When Food & Wine magazine offered Sylvain Marrari the executive pastry chef position at its Chefs Club, the critically acclaimed chef jumped at the unique opportunity.

The program, designed by Food & Wine to showcase its Best New Chefs platform, inspired Marrari to leave his position as executive pastry chef of the five restaurants at the award-winning Setai resort in Miami for a chance to work with some of the culinary world’s most exciting up-and-coming talent.

Marrari recently spoke with Nation’s Restaurant News about his new position, working with a rotating lineup of chefs and the art of simplicity when it comes to desserts.


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Tell me about Chefs Club by Food & Wine. How did you come to be involved with it?

Chefs Club by Food & Wine at The St. Regis Aspen Resort [in Aspen, Colo.,] is the flagship restaurant under the Chefs Club USA brand and brings the Food & Wine brand to life through their signature Best New Chefs awards platform honoring the country’s most promising up-and-coming chefs. Each year, Food & Wine selects from their coveted list of Best New Chefs to consult and curate new menu items in collaboration with the culinary team at the restaurant to create an epicurean experience beyond expectation.

I first met Chefs Club executive chef Didier Elena at the renowned two-Michelin-starred restaurant La Chevre d’Or in France. We then reconnected in Miami during my time at Setai, and Didier then offered me the position of executive pastry chef.

Honey mousse at Chefs Club by Food & WineYou’ve had a wildly successful career, particularly at The Setai. What made you decide that it was time for a change?

I always like a new challenge, and after about a year and a half at The Setai I was ready for a new challenge. Didier then introduced Chefs Club to me. The concept, goal, opportunity to continually meet influential chefs throughout the country and the potential to oversee the pastry program inspired me to take on the role and be part of the brand’s growth.

What can we expect from the dessert menu?

The dessert program has a mix of French and American influences, as well as featured dishes from Best New Chefs. I always like to cater my desserts to the location of the restaurant. For example, in Aspen I stayed close to traditional comfort desserts, such as riffs on an apple, cinnamon and cranberry crumble, and carrot cake, to name a few. In New York City, I will be taking on a completely different approach with desserts that will continuously surprise the guests and have an influence on city’s culinary scene.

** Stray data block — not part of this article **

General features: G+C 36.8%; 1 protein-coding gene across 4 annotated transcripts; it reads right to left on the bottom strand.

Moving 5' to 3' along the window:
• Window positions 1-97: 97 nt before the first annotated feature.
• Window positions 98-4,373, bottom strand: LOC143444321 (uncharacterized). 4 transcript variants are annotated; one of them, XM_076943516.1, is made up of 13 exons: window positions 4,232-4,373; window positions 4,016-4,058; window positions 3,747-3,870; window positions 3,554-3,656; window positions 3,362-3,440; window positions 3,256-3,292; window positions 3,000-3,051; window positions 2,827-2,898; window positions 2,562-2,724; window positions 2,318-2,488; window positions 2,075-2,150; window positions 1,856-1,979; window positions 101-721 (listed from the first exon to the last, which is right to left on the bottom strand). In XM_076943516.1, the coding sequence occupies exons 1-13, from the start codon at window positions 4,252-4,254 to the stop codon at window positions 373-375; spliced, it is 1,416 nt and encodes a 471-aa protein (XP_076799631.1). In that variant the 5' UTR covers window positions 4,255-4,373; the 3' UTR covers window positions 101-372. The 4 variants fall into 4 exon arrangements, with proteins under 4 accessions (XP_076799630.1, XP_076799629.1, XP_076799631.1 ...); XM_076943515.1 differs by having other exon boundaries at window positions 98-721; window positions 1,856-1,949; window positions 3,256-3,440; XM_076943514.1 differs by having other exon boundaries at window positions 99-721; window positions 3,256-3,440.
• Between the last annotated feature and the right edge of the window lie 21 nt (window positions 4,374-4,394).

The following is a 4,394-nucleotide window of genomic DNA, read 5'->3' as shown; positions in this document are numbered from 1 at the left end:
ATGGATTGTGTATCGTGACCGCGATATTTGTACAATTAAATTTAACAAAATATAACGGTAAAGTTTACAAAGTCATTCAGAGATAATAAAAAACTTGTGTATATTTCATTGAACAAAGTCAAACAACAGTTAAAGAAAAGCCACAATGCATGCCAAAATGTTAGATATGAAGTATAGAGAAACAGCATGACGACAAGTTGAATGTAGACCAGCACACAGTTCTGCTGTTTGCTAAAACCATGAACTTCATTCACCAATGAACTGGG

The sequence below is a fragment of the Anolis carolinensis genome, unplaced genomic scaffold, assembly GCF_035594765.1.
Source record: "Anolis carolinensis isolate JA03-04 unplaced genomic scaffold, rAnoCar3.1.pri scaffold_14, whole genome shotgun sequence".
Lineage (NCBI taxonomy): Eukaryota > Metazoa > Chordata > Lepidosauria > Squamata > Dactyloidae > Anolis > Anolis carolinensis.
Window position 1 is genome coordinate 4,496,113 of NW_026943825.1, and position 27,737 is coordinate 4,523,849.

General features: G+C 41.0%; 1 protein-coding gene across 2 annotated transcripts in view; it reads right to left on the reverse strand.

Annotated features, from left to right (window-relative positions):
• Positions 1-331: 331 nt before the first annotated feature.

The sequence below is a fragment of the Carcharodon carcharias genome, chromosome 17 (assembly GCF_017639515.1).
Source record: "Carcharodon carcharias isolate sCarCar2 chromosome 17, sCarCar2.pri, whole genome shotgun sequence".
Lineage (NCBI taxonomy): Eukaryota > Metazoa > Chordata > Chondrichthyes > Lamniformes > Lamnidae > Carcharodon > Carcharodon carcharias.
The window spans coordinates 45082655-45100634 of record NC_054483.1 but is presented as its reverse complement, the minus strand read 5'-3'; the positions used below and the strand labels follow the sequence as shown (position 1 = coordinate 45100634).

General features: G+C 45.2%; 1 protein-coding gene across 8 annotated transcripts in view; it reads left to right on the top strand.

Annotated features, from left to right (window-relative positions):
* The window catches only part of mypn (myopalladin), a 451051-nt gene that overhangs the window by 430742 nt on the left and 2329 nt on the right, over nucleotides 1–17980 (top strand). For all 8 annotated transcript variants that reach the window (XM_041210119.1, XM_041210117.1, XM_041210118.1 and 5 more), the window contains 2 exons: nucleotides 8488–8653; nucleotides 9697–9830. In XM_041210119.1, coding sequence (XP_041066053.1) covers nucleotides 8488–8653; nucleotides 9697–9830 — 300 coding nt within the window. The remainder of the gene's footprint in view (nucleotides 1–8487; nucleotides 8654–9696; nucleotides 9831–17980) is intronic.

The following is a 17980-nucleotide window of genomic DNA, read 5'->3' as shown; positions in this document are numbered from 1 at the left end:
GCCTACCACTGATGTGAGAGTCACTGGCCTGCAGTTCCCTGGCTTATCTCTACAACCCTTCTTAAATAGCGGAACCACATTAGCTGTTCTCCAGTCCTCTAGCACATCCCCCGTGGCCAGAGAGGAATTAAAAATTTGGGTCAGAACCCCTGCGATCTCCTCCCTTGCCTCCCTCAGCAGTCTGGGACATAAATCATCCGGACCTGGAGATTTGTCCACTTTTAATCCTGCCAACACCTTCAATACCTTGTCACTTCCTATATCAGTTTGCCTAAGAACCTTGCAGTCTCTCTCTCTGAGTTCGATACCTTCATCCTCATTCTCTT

Do you have any dishes in particular that you are most excited about?

I am particularly excited about the chocolate moelleux with coffee and kumquats that mirrors the “C” logo of Chefs Club in the chocolate sauce. Another is the exotic vacherin, topped with a snowflake to resemble winter and the snowflakes on the ceiling of the restaurant. My personal favorite is the extremely fresh-tasting caramelized brioche with fresh mango and hazelnut truffle sorbet.

The program features a rotating lineup of Best New Chefs. Will you change the dessert menu with each new chef?

The Best New Chefs simply enhance our menu. They add three dishes to the menu, and if one of them is a dessert it will be an additional dessert.

Inspired to keep it simple

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What is the menu development process like?

Before a Best New Chef puts their dishes on the menu, they come to Aspen and work with our culinary team, teaching our chefs the dishes they wish to showcase on the menu until they are perfect.

What challenges does this position present as opposed to a more traditional restaurant environment?

I like to make sure the dessert complements the dishes of each chef. It is an exciting challenge to create new desserts and understand each chef’s inspiration, unique flavor and style, whether they come from Seattle or Cleveland. Say, if a guest enjoys a special menu created by Missy Robbins, we need to have a dessert available to guests that would complement that menu. 

When it comes to creating desserts, where do you derive your inspiration?

A lot of my inspiration comes from my surrounding environment. I enjoy looking at pictures, art and food, and truly taking in the concept of the restaurant.  At times I can visualize a dessert and create the tastes from there.

What are some of your favorite ingredients to work with? How do you incorporate them at Chefs Club?

I really try to focus on the simple ingredients, such as chocolate and fruit. Some of my desserts only consist of two to three ingredients, while still maintaining different textures. I do not like incredibly sweet desserts, but rather strong and bold flavors complemented by decoration and presentation.

Are you influenced by current culinary trends?

I am always influenced by fashion and the culinary trends in Europe. I always try to create a dessert with color, flavor and decoration.

As a pastry chef, how do you see as the role of dessert in the overall dining experience?

Although dessert may be at the end of meal, it plays an important role in the dining experience, as the guests are left with that lingering picture and taste of dessert.

Are there any chefs in particular that you look forward to working with at Chefs Club?

I was inspired to create an Italian dessert during Missy Robbins’ appearance. I am looking forward to meeting executive chef Bryant Ng of The Spice Table in Los Angeles and executive chef Viet Pham of Forage in Salt Lake City.

Contact Charlie Duerr at charles.duerr@penton.com.